The study of politics is the study of power in society—who has it, who doesn't, how it is distributed, and why. We ask the big questions: What is a just society? How do we hold those in power accountable? Why do some democracies thrive, while others fail?

Why study Politics at Sewanee?

Sewanee teaches its students to be citizens who ask hard questions, assess the accuracy of political information, and make comparisons between various political systems and ideologies. Politics faculty are active scholars and committed mentors. Students may work with faculty on research or develop their own projects. Faculty members consult with students to identify summer internships, the best study abroad or community engagement opportunities, and other activities that prepare students for success after graduation. 

Our curriculum tackles key issues that are relevant and varied. Check out our seven concentrations options:


Sewanee graduates secure positions in a variety of fields. Some you would expect, others are a bit of a surprise. Sewanee prepares you for your profession and your passion. Below is a sampling of recent graduates' first jobs.

  • Massachusetts Promise Scholar, Freedom House, Dorchester, Massachusetts.
  • Legislative intern, U.S. Senate Committee on Foreign Relations, Washington, D.C.
  • Legal assistant, Morgan and Morgan, Nashville, Tennessee.
  • Investment banking analyst, the Lenox Group, Atlanta, Georgia.
  • Intern, Human Rights Program, the Carter Center, Atlanta, Georgia.
  • Advisor, United Nations (Permanent Mission of Hungary), New York, New York.

Sewanee graduates enjoy extraordinary acceptance rates to top graduate and pre-professional programs–about 95 percent to law school and over 85 percent to medical school. Below is a sampling of where Sewanee grads continue their education.

  • J.D. the University of North Carolina School of Law.
  • J.D. the University of Michigan Law School.
  • Ph.D. in political science, Emory University.
  • MSc. in international political economy (IPE), London School of Economics
  • MSc. in political science, Copenhagen University
  • J.D. the University of Texas at Austin School of Law 

25 Feminist Experts React to 2018 Election Results

One Sewanee professor's take

Carrie Skulley, assistant professor of politics at Sewanee, was recently featured in Ms. Magazine. Here's what she had to say:

"Forget the blue wave. Let’s talk about the wave of newly elected women across federal, state and local government. Last night, a record number of women were elected to the U.S. House of Representatives. Among them were many notable firsts at the intersections of race, ethnicity, religion, sexual orientation, and generation. The election of these women serves to highlight women’s diversity and challenge the “women as monolith” narrative that permeates the punditry. Most of these women ran as Democrats, a feature of women in politics we have come to expect. However, many of them did not make their status as a woman or a woman of color the central focus of their campaigns. Perhaps they learned from Hillary Clinton’s failed attempts to build a gender consciousness that would propel women to the polls. Or, perhaps they wanted to focus on the issues with the knowledge that their status as a woman or as a woman of color was evident to voters.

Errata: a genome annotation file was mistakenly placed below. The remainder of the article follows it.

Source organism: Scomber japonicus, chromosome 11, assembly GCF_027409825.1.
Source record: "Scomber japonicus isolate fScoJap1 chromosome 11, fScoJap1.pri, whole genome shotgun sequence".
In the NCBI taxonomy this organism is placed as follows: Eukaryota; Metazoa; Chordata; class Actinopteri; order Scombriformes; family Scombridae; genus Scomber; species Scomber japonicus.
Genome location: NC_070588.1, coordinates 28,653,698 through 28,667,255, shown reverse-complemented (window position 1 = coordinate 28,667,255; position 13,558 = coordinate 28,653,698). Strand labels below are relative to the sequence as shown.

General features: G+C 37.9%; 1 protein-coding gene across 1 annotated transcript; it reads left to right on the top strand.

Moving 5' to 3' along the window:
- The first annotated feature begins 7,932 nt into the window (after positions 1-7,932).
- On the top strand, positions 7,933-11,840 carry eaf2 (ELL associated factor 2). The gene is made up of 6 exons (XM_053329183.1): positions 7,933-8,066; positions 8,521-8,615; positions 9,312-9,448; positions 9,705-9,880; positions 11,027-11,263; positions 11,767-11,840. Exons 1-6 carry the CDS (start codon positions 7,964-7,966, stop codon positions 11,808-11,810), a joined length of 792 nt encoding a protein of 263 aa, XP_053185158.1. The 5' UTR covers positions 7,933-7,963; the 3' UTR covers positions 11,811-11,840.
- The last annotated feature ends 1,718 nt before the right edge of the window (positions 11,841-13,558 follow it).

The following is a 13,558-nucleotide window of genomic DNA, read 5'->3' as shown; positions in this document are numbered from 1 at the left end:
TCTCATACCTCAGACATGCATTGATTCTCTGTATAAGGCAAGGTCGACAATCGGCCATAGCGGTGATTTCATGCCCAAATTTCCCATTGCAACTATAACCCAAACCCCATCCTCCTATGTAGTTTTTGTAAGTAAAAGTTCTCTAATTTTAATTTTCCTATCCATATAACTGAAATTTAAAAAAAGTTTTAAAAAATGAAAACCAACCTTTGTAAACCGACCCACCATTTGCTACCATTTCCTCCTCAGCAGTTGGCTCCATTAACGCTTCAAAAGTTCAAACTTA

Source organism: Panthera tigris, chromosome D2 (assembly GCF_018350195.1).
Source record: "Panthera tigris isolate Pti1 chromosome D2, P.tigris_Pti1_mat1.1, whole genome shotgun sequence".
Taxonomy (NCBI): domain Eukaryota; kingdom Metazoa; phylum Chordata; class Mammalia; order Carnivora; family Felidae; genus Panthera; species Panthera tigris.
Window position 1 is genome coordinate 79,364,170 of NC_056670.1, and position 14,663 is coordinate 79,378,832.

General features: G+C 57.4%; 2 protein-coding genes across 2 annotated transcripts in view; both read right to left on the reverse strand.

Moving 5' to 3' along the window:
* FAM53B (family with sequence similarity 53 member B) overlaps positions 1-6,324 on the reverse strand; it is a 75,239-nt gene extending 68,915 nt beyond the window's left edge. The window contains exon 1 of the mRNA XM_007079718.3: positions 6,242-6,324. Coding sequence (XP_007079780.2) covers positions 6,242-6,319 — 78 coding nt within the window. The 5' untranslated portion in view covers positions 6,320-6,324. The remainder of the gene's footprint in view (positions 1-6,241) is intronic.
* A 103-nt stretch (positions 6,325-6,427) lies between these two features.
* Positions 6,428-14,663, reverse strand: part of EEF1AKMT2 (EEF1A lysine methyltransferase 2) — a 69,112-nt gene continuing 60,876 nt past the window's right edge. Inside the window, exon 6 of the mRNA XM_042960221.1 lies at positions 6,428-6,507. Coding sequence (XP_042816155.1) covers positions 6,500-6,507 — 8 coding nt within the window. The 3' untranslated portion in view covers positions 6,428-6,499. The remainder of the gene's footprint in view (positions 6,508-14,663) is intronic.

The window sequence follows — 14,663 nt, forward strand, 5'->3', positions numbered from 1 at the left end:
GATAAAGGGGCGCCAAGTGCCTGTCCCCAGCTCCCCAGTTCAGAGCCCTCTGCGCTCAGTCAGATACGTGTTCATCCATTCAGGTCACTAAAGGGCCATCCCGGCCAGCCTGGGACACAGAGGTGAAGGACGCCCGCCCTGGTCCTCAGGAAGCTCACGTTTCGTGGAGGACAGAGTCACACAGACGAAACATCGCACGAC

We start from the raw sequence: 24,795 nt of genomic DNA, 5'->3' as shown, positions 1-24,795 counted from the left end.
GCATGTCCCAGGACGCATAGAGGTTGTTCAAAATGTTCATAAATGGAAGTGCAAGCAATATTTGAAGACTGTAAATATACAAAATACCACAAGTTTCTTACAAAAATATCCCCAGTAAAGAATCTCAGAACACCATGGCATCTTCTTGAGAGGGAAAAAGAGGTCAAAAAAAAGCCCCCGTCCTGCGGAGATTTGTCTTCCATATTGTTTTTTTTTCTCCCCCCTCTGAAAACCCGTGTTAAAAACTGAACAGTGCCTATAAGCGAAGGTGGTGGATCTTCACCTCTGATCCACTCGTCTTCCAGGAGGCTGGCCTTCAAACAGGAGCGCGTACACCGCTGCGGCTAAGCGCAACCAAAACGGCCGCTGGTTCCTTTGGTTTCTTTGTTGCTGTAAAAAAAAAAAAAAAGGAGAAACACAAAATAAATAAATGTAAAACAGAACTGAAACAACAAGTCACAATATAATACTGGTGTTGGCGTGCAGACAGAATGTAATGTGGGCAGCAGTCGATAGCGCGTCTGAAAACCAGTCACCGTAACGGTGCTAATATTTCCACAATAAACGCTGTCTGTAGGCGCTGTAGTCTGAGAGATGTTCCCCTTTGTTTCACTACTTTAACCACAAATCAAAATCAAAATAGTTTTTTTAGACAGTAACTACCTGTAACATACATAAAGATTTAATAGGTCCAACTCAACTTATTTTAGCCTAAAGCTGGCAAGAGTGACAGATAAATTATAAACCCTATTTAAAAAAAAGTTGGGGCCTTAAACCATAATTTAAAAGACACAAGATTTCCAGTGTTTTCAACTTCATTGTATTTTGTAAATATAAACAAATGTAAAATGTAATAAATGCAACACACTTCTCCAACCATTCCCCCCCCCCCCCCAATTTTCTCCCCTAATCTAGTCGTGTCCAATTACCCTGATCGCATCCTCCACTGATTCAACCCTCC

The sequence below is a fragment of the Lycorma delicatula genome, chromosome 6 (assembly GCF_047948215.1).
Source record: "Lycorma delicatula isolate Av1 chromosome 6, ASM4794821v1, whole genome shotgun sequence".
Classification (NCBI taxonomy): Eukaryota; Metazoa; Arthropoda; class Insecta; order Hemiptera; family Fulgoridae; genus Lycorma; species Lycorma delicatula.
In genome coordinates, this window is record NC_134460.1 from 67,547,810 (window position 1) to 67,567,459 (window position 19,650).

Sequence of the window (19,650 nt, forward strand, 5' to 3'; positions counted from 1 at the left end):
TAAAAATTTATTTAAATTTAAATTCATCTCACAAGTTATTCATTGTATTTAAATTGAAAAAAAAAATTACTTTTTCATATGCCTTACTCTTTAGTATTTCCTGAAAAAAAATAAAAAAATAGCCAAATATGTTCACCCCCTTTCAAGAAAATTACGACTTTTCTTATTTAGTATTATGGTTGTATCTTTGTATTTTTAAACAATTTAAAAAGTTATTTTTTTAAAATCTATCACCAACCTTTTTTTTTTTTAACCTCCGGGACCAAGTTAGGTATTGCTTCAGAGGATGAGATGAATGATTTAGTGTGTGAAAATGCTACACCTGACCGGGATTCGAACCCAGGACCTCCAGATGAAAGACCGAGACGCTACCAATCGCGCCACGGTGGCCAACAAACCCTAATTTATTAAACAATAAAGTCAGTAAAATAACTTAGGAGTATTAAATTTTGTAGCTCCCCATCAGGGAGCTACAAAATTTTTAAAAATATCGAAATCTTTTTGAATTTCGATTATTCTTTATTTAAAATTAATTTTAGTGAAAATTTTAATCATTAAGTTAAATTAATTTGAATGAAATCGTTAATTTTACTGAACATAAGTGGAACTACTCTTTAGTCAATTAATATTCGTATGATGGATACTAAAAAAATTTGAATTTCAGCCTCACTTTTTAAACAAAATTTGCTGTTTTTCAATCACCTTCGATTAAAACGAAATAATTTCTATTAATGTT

The success of women in 2018 is inspiring, but it should not cause us to lose focus on the continued underrepresentation of women across all levels of government."

A Sampling of Courses


Programs of Study & Related Programs

Requirements for the Major & Minor in Politics

Requirements for the Major & Minor in International & Global Studies | Website

Requirements for the Major & Minor in Women's & Gender Studies | Website


Meet Some Professors


Andrea C. Hatcher 
Professor and Chair of Department of Politics

Guerry Hall 205A, Ext. 1652

Shining a Light

Informed by her own personal history, Associate Professor of Politics Mila Dragojevic travels the world to examine the conditions that lead to refugee crises, violence against civilians, and genocide.

At 16, Mila Dragojevic was an ace student in languages in her native Croatia. She had studied French, German, and English and had the idea that she would be a philologist. She applied to a student exchange program and was deciding whether to go to Switzerland, the United Kingdom, or the United States.

That’s when the Balkan state she called home began falling apart, with neighbor turning against neighbor in a conflict that resulted from the breakup of Yugoslavia and the geopolitical aims of Slobodan Milošević, who incited Serbs in Croatia in an attempt to expand Serbian territory. Dragojevic and her family found themselves refugees. Though living in Croatia and having both Serb and Croat roots, the family identified as Serbs. They crossed the border to Serbia. But Dragojevic—already accepted in the student exchange program—was not there long, heading shortly thereafter to the Tidewater region of Virginia, where she was welcomed by a host family with whom she is still close.

“When the barricades go up, people have to decide which side they stand on,” says Dragojevic, who studies refugees, violence against civilians, and genocide as an associate professor of politics at Sewanee.

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Connecting the Dots